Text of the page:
In summary - the Cloud demands everything that the MS stack isn't, it demands a Unix or a Unix-a-like way of thinking, probably with a x-windows a-like to boot.
MS's Azure is the horseless carriage, they've put it on a motorway already populated by articulated lorries, X5s and S1000RRs; and for some reason this is everyone else's fault.
"PFI" is a way to fund government projects off-balance sheet (thus hiding the true cost from proper scrutiny). As a general rule PFI is very high-risk for the tax payer and costs a lot more than just doing it the old fashioned way. It also ties public expenditure into fixed contracts for decades that can only be varied at increased cost.
So if one used PFI to build (say) a hospital, then didn't need that hospital for whatever reason, one is screwed. One still needs to pay. If it turns out the hospital is too big, one's screwed. If the hospital gets the wrong kind of patients, one's screwed. Etc ad nausea.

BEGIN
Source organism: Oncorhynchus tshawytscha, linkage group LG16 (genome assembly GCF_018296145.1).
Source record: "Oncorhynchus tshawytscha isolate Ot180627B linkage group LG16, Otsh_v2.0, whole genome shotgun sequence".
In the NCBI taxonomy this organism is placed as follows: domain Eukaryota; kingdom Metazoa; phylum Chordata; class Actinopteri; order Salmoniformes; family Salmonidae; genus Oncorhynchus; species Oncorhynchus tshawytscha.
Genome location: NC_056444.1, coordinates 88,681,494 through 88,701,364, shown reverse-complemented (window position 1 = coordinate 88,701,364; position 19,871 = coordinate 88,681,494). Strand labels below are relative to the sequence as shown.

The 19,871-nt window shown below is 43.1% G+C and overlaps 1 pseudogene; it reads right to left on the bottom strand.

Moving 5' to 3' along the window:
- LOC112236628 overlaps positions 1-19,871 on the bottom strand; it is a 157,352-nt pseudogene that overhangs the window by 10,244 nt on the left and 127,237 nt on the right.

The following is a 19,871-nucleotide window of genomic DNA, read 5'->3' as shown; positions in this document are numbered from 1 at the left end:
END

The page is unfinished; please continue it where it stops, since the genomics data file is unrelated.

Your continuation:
The only things PFI is good for is ensuring MPs (or their pals/partners) can get cushy directorships and forcing future generations into crushing debt.
...a politician would never say that. They would say "That is a hypothetical question and I really won't be drawn into answering. There are many aspects to 'two' that must be considered holistically and how they interact with society at large. This is why we have engaged in a public consultation to find out what the public wish 'two plus two' to equate to."
Or, if discussing costs "That was done under PFI and thus is commercially sensitive."
Can't beat a spot of honey on the old porridge (lowland dwelling jessie that I am).
Wasps, on the other hand, are utter bastards and serve no function.
KILL THEM ALL!
I'm no great fan of spiders either, but I tolerate them as the EAT WASPS!